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Big changes in IRAs – Expanding the definition of earned income

Recently, Congress passed and the President signed the SECURE Act “Setting Every Community Up for Retirement Enhancement”. This new legislation is the first major retirement reform since the Pension Protection Act in 2006. Many changes in the SECURE Act affect both 401k’s and IRA’s but one of the sometimes overlooked changes has to do with expanding the definition of earned income to include stipends and non-tuition fellowship payments received by graduate and postdoctoral students.

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Historically, in order to contribute to an IRA, a person would need “earned income”. This would include items such as wages, salaries, bonuses, commissions, tips, and net earnings from self-employment. Other forms of income such as earnings from investments, stipends, and other types of “non-earned income” were not considered compensation for IRA contribution purposes.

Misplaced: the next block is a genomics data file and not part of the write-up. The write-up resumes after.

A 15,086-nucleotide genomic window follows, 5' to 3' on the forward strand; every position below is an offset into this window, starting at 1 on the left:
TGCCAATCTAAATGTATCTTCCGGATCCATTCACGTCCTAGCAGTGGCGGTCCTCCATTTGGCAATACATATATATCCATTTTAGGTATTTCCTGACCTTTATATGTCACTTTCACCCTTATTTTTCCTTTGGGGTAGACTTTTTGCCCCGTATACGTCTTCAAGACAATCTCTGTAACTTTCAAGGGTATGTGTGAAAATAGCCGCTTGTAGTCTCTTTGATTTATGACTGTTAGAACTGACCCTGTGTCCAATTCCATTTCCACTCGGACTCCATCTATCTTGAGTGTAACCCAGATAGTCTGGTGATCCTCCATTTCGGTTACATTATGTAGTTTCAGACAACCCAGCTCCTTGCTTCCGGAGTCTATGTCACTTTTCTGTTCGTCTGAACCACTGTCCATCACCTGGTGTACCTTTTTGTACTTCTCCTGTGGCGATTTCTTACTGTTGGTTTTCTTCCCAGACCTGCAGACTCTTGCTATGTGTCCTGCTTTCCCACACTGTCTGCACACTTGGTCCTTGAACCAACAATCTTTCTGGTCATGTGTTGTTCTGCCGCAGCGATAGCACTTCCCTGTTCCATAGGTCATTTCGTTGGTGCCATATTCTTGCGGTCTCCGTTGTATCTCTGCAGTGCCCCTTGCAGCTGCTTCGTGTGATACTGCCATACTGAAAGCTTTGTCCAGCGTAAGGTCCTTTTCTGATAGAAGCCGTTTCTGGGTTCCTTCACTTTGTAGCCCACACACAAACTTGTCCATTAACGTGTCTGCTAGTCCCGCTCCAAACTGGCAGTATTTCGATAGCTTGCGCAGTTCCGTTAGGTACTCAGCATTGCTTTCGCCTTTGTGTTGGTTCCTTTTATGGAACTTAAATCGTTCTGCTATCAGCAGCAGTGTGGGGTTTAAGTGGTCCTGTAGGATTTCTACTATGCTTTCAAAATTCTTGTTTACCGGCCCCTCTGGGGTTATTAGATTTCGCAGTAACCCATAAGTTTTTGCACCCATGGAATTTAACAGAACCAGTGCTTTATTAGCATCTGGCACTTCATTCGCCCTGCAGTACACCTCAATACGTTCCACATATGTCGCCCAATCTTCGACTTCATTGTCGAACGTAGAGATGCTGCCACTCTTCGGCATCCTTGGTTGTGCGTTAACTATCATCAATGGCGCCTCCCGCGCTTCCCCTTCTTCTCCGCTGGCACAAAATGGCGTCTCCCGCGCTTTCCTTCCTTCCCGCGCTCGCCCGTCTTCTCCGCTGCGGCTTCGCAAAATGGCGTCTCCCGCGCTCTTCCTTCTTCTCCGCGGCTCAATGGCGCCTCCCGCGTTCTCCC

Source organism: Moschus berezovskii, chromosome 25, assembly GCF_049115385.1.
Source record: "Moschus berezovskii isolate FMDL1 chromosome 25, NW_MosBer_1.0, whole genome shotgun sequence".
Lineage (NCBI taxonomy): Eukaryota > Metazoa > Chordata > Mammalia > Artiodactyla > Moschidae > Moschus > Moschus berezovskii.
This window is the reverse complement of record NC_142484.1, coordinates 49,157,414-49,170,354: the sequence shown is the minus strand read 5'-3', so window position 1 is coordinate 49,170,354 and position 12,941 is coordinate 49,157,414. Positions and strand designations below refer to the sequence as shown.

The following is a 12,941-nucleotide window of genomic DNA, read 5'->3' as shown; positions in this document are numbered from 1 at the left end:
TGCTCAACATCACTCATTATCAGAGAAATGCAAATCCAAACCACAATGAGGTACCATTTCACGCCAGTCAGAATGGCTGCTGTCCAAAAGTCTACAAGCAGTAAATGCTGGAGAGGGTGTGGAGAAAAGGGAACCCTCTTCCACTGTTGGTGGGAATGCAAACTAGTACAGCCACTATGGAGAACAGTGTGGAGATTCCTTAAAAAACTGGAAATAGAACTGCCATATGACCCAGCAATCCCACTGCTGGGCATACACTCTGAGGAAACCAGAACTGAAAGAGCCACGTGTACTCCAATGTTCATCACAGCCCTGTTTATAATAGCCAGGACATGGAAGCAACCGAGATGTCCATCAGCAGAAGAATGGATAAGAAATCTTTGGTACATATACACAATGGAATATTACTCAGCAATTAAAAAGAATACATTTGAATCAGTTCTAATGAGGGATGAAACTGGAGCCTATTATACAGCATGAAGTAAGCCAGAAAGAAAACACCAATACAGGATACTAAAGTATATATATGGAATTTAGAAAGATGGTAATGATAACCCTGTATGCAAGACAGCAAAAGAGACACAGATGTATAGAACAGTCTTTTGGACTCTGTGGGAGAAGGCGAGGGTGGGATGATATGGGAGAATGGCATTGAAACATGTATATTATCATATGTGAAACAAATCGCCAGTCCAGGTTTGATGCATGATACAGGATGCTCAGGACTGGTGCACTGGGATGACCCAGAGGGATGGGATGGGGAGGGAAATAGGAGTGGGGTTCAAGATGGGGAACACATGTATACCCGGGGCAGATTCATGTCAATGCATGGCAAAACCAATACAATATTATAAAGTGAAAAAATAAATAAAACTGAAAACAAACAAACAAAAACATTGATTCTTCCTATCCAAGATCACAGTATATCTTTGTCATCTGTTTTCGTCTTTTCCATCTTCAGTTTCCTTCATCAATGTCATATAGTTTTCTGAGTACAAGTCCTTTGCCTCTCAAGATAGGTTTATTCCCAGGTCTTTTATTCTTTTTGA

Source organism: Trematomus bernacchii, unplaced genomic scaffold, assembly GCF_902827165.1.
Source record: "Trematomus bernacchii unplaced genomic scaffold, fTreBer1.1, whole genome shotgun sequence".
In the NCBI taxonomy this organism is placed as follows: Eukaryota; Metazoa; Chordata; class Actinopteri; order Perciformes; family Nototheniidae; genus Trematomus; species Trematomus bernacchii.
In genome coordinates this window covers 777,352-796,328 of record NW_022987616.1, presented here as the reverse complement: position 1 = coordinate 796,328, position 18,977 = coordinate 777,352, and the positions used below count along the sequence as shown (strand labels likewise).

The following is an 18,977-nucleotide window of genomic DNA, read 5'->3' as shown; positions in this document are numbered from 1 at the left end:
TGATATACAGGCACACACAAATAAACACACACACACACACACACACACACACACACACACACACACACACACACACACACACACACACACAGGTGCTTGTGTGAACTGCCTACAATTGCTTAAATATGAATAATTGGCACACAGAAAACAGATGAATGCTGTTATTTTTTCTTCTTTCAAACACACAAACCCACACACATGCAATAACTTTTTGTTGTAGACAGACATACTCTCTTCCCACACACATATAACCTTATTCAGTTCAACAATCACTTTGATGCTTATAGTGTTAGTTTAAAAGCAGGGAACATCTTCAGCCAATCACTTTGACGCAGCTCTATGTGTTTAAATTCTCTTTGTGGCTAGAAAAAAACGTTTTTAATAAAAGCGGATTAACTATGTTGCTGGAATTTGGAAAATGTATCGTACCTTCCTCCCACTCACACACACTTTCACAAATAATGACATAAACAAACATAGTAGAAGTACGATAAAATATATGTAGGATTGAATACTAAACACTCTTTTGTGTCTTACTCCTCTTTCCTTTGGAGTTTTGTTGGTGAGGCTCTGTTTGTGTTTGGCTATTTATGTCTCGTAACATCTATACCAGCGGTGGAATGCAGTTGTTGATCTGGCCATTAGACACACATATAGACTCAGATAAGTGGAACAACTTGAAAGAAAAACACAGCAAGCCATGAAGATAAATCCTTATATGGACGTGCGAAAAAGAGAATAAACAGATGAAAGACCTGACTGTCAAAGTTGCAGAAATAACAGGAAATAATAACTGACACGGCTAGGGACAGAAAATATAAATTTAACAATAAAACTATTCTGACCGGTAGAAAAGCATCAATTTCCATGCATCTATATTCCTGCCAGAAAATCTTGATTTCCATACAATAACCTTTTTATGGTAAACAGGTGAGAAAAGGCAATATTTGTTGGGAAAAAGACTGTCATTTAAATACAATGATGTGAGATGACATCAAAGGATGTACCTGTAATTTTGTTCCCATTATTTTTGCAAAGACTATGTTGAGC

Starting in 2020, graduate and postdoctoral students can now treat taxable fellowships or grants as compensation for IRA purposes. This allows individuals under 50 to contribute up to $6,000 a year in 2020 which will allow them to get a jump start on retirement by saving earlier than they otherwise could have.

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The SECURE Act has many new provisions so, as always, consult with your Henry and Horne tax adviser if you have any questions about the changes to earned income. For more information on how Henry+Horne can use our decades of experience to guide you through this act, check out our Accounting Services page.

Ron Greenfield, CPA